The Most Common Problem

Over the years, the most common challenge that I’ve found in at least 80% of all close relationship is that people fail to appreciate and accept how innately different they are from others.

Whether at home, among close friends, at work, in a church, or in any other organization, differences in perspectives, priorities, and personal procedures often pit one person’s ideas against another’s ideas.

As a result of failing to understand and coordinate these differences, arguments occur, communication breaks down, and important relationships are severed.

Signs of Differences

Whenever and wherever I meet people, I can immediately guess what their differences are. Clues are found in questions such as, “Why does he or she do things this way?” Another clue is when they begin to cite numerous examples of how they think and do things differently than the other person, and act as if it’s the other person who is selfish or wrong.

Here’s an example of what this looks like. In an old and mostly forgettable movie, Steve Martin uses Planes, Trains and Automobiles to get home. Each mode is different. Automobiles do not fly very well, no matter how hard we try. Planes are terribly bulky, and do not navigate very well on a freeway let alone fit into most garages. And a Train is not very flexible; it must keep on a restrictive pathway, and cannot turn suddenly or stop at the grocery store or in the driveway. Each mode has design limits that we recognize and accept. Neither with wishful thinking or complaints can we alter much of the innate design of a plane, a train or an automobile.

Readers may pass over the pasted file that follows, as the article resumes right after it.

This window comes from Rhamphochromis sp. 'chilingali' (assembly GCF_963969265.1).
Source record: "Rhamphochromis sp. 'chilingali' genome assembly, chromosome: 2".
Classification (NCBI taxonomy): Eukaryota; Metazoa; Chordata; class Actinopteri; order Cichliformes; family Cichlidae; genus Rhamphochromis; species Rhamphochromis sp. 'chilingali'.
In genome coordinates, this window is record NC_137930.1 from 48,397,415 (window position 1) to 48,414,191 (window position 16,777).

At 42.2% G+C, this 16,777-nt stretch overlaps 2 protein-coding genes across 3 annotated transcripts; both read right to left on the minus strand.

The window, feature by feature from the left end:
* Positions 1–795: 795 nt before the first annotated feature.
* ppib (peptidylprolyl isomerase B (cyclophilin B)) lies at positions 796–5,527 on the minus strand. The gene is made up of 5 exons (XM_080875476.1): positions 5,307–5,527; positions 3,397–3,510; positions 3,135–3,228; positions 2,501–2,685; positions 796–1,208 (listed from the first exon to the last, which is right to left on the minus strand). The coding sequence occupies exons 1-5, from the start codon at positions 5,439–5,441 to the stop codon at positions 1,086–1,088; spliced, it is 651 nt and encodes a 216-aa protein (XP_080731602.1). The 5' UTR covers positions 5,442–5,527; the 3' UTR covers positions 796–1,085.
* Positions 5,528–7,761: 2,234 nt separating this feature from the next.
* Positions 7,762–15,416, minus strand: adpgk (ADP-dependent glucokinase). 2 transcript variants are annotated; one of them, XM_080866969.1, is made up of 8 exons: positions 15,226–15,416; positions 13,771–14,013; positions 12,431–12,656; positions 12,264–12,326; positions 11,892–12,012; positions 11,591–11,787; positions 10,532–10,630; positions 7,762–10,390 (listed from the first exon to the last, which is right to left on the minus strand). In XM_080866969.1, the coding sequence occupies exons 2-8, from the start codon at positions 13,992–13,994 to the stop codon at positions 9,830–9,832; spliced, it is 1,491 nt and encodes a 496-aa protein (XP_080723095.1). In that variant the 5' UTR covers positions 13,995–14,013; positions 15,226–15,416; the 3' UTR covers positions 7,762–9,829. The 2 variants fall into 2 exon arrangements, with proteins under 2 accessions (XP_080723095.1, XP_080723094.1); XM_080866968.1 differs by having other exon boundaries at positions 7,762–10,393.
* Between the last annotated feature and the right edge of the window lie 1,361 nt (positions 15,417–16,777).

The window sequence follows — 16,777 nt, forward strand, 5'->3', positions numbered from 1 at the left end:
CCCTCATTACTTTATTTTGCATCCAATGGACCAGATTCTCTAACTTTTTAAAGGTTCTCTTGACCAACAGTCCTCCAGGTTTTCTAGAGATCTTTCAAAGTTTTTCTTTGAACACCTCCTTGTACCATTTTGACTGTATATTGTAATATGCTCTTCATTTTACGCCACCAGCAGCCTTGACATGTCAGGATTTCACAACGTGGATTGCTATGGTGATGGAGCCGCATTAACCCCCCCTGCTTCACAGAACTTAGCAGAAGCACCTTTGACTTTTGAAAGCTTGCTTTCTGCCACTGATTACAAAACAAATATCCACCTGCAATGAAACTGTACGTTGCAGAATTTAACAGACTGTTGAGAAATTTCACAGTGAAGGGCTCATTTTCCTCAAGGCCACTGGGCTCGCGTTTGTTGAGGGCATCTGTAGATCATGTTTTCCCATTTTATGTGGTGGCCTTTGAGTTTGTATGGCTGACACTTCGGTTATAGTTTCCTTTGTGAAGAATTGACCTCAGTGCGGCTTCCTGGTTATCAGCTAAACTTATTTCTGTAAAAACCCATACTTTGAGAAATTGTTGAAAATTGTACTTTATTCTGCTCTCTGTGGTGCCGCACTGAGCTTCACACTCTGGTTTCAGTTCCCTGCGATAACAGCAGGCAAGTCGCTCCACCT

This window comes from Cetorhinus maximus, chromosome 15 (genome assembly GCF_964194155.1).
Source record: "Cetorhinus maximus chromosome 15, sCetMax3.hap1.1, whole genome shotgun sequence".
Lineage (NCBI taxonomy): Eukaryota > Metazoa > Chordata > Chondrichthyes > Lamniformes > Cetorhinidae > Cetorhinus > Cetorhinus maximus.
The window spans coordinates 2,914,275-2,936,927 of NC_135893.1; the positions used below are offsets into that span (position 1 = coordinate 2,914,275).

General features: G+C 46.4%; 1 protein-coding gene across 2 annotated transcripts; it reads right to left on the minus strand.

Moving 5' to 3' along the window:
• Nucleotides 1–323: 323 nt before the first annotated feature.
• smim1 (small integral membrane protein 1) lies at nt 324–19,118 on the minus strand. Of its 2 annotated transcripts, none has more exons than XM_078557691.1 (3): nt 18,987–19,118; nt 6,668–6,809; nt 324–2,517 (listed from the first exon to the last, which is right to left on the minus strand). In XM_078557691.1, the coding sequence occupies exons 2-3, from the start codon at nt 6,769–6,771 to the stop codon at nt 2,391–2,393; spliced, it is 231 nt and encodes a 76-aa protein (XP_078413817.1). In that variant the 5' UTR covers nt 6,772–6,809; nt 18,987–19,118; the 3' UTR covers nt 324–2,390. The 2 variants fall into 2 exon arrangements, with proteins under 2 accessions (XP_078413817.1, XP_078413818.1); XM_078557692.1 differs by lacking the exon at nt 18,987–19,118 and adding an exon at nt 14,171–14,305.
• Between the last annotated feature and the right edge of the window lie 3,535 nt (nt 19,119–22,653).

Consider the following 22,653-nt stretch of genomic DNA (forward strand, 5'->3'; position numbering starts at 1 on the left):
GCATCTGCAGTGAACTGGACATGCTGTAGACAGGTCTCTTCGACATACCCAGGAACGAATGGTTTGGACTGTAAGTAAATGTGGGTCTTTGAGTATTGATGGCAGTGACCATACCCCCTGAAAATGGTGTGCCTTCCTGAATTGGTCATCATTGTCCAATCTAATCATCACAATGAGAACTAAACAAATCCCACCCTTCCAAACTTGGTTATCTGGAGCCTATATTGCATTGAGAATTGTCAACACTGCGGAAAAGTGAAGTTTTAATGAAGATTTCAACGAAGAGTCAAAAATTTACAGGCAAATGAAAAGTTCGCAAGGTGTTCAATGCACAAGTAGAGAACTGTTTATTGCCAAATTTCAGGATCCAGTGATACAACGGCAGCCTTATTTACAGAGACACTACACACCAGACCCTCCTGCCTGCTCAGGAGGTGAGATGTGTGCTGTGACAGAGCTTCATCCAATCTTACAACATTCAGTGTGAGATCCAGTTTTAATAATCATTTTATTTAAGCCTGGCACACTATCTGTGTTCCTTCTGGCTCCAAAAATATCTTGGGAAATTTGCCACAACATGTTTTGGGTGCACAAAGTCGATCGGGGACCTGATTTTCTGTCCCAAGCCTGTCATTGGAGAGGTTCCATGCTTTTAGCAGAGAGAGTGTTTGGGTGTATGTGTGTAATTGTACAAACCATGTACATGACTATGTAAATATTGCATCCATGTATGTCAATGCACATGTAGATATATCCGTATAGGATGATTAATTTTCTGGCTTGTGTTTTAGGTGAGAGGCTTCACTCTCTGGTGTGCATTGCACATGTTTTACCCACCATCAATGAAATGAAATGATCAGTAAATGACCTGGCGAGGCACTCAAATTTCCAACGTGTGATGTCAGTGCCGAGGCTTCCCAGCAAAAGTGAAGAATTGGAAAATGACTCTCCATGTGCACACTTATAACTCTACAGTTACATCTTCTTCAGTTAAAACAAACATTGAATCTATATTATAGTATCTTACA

People who are in close relationships with us are also limited by the design features and characteristics they (we) were born with, just as we’re limited by those we’re born with.

Accept One Another

My first advice is that we accept that each of us is different from the other. We are different in how we perceive things, how we react and plans things, and how different we prefer things to go in a way we personally like.

Just like you are sincere in how you desire things to fit in your life, so too, is your spouse, partner, child, friend, colleague and boss has their preferred vision and style, too.

Coordinate with One Another

To overcome differences and potential conflicts, it is important to accept each other, not reject the other for being different. This means recognizing your differences in perspective and each individual’s preferred way of doing things.

I have found that by discussing things in a curious and open minded way, people begin to understand and trust the other person better. Then I encourage individual people to coordinate things that bring each of your points of view, strengths, and needs together in a unifying way.

If you need help communicating with your partner, spouse, child or anyone else in your life, make an appointment today. Call or email me, Douglas Frey Ph.D. (952-920-2789) for help with your relationships and relationship problems. I am a licensed Christian counselor serving individuals and families in Eden Prairie and nearby Chanhassen, Chaska, Shakopee, Minneapolis and other Western Suburbs.